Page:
Consensus vs. freedom of consensus upon freedom? From Washington disorder to the rediscovery of Keynes
AbstractThe paper retraces the history of the debate on the Washington Consensus according to the four-stage partition Consensus, Confusion, Contention, Conclusion, with particular attention to the criticisms evoked by the use of it as a tool for the “integrationist agenda” of the Nineties. We argue that the excessive shrinking in policy space available to developing countries is among the key factors explaining why the saga has rapidly come to a Conclusion, leaving room to the rediscovery of the “embedded liberalism” of Bretton Woods. It is our aim to show, however, that Keynes’s plan for a new international order inspired by a consensus on freedom rather than discipline, is still the most relevant model for a new system of national capitalisms enhancing member countries’ freedom to choose.
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Bibliographic InfoPaper provided by University of Turin in its series CESMEP Working Papers with number 200708.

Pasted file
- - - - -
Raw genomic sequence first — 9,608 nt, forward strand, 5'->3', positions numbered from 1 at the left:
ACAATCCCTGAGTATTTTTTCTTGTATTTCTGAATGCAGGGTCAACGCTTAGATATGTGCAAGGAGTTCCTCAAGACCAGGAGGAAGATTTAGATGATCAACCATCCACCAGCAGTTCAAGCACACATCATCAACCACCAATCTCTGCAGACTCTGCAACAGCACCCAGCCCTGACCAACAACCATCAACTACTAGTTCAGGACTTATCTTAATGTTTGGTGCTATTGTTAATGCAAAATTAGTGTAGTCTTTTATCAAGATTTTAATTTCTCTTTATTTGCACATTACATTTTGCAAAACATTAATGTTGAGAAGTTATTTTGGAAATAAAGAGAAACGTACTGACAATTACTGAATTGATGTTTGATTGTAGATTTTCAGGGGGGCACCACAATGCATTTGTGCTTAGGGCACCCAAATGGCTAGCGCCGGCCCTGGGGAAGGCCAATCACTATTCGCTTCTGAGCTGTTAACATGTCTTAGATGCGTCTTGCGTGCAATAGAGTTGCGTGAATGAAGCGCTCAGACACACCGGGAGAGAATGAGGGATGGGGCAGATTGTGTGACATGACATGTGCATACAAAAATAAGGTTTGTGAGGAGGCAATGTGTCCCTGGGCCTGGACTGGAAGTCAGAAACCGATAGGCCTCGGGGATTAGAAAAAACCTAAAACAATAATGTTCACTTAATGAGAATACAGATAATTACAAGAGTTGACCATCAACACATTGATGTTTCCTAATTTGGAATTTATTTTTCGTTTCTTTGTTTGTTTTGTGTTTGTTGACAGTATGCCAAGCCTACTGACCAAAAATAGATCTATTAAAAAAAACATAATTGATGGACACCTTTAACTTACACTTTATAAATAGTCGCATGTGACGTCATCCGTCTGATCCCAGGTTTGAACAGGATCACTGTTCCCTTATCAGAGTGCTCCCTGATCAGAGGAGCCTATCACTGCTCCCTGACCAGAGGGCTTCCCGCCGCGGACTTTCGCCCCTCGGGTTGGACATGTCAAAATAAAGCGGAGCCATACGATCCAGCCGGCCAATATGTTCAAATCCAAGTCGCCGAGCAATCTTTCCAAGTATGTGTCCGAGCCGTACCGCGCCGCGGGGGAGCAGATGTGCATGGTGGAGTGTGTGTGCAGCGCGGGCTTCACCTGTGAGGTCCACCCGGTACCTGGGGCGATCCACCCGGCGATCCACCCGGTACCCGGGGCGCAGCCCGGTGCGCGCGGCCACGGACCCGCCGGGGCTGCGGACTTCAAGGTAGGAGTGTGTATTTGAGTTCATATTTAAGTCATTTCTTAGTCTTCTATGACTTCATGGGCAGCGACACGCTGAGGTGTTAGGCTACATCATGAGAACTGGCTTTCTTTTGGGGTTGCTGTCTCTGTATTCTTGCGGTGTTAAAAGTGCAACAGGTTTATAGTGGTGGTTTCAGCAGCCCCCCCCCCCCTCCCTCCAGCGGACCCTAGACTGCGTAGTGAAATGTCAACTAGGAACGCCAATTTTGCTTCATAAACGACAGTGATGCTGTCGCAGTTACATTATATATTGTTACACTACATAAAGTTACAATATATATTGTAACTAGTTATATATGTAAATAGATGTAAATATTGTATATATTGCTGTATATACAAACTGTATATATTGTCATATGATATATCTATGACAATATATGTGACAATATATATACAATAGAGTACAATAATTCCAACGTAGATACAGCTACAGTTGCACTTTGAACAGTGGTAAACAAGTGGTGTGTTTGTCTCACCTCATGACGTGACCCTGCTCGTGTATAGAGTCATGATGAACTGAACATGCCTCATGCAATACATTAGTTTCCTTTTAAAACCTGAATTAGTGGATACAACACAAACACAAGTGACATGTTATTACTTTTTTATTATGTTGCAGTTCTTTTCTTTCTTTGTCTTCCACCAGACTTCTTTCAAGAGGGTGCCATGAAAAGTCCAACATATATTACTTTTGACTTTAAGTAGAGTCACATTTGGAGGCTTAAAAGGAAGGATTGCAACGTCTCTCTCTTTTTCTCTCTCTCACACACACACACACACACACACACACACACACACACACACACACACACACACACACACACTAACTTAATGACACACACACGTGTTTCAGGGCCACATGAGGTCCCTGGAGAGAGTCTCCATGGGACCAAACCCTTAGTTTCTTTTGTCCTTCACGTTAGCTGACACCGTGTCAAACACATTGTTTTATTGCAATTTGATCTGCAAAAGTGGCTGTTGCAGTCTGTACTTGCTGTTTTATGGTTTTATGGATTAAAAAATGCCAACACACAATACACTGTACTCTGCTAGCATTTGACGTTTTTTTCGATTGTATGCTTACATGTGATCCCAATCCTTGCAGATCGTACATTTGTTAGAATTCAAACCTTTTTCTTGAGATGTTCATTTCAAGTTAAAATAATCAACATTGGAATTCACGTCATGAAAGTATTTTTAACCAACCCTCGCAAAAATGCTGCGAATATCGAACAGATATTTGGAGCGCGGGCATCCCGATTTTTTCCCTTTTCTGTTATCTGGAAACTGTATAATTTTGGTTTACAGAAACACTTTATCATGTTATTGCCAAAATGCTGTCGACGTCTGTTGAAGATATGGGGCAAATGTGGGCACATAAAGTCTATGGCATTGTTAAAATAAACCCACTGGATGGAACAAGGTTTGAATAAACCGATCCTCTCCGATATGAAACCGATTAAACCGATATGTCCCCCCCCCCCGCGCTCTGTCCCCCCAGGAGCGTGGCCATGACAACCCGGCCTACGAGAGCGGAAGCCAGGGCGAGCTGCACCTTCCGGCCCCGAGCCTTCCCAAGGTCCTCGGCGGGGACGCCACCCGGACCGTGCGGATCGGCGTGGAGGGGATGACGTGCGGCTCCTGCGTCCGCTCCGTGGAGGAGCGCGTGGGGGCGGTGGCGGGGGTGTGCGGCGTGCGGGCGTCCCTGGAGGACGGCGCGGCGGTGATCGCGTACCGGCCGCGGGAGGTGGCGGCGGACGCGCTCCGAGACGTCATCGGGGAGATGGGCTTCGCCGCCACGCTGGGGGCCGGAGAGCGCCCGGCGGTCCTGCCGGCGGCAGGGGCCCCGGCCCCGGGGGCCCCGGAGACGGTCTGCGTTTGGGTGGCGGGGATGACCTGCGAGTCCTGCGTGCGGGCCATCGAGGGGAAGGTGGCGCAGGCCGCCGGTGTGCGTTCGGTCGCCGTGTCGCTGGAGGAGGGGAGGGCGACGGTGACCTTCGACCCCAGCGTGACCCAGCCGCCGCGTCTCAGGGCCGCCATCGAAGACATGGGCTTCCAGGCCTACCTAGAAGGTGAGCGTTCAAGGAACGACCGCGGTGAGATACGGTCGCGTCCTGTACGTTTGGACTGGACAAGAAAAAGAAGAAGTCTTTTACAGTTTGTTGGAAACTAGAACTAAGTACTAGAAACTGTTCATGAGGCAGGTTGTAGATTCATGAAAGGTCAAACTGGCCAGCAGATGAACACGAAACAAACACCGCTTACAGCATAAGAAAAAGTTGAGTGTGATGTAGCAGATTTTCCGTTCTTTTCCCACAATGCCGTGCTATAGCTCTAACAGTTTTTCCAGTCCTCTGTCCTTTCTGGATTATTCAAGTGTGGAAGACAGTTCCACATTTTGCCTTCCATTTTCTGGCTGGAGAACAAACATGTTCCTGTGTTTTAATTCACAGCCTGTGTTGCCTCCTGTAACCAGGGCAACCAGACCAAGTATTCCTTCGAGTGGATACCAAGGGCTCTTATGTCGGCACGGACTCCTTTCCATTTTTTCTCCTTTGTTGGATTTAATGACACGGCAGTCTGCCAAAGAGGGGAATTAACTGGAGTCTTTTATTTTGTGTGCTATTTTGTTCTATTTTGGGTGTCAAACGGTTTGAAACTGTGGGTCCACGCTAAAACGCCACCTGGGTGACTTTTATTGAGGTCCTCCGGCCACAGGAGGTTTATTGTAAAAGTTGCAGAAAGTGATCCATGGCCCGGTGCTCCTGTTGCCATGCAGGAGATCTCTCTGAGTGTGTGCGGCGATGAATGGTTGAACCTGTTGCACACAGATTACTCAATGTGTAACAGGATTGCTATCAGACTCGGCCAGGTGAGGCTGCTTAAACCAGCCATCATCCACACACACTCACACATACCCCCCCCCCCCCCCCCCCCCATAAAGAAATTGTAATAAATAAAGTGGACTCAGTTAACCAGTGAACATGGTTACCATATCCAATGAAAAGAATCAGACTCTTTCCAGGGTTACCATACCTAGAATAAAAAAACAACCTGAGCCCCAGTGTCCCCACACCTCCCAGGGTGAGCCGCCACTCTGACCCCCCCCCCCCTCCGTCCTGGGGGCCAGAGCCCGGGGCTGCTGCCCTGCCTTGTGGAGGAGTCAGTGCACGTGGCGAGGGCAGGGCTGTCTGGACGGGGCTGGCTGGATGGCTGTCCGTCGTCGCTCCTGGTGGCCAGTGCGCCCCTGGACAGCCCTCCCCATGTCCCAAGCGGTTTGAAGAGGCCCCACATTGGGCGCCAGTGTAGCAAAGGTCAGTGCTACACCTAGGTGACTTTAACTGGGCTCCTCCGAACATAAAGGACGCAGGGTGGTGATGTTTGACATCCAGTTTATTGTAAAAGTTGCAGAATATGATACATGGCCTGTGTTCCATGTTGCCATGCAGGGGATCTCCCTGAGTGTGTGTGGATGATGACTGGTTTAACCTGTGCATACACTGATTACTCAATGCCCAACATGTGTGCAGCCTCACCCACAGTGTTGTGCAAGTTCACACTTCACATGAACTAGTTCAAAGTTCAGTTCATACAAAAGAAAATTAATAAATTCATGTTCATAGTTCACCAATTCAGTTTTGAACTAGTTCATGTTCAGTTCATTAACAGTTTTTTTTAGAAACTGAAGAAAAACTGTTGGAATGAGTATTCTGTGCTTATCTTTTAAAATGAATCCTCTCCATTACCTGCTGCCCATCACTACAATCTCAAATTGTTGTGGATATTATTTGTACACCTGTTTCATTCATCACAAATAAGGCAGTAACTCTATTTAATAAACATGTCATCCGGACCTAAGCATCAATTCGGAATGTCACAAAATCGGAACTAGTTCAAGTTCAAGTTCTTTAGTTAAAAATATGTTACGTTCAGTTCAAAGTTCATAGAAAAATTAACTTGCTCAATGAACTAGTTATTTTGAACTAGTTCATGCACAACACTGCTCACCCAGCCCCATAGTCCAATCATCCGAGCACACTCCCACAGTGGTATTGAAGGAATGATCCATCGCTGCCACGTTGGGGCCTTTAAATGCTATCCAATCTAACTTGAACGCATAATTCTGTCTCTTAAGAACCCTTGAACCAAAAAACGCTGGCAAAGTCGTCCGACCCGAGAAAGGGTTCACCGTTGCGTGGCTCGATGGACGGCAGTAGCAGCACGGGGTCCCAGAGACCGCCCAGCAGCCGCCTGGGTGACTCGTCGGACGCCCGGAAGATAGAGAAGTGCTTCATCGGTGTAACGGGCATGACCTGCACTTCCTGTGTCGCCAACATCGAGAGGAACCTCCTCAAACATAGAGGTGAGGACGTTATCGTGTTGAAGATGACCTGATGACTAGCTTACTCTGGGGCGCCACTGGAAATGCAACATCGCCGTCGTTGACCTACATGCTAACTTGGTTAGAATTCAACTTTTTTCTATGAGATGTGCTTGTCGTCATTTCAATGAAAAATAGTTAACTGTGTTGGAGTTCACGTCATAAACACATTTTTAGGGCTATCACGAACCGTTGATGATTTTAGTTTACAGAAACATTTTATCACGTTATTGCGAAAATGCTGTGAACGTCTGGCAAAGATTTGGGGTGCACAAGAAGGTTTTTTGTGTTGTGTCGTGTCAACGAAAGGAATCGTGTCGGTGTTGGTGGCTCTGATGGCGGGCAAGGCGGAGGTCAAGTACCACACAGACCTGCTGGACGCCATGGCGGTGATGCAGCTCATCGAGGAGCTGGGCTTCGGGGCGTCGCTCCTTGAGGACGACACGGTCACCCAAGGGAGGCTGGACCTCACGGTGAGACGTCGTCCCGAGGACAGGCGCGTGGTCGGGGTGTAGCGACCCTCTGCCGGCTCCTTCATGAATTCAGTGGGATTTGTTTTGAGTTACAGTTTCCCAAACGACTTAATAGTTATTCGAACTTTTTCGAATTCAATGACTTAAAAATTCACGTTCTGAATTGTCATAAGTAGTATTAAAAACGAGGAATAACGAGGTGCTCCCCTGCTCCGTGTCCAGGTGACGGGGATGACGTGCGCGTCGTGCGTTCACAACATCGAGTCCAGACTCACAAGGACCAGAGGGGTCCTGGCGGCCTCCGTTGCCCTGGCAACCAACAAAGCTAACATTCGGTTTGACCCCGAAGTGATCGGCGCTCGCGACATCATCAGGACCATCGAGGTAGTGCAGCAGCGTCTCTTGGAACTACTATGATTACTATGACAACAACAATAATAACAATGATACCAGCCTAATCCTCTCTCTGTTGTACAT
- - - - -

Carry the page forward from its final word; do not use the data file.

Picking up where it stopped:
Length: 38 pages
Date of creation: Aug 2007
Date of revision:
Other versions of this item:
- Mario Cedrini, 2008. "Consensus versus freedom or consensus upon freedom? from Washington disorder to the rediscovery of Keynes," Journal of Post Keynesian Economics, M.E. Sharpe, Inc., vol. 30(4), pages 499-522, July.
- NEP-ALL-2007-12-01 (All new papers)
- NEP-HPE-2007-12-01 (History & Philosophy of Economics)
- NEP-PKE-2007-12-01 (Post Keynesian Economics)
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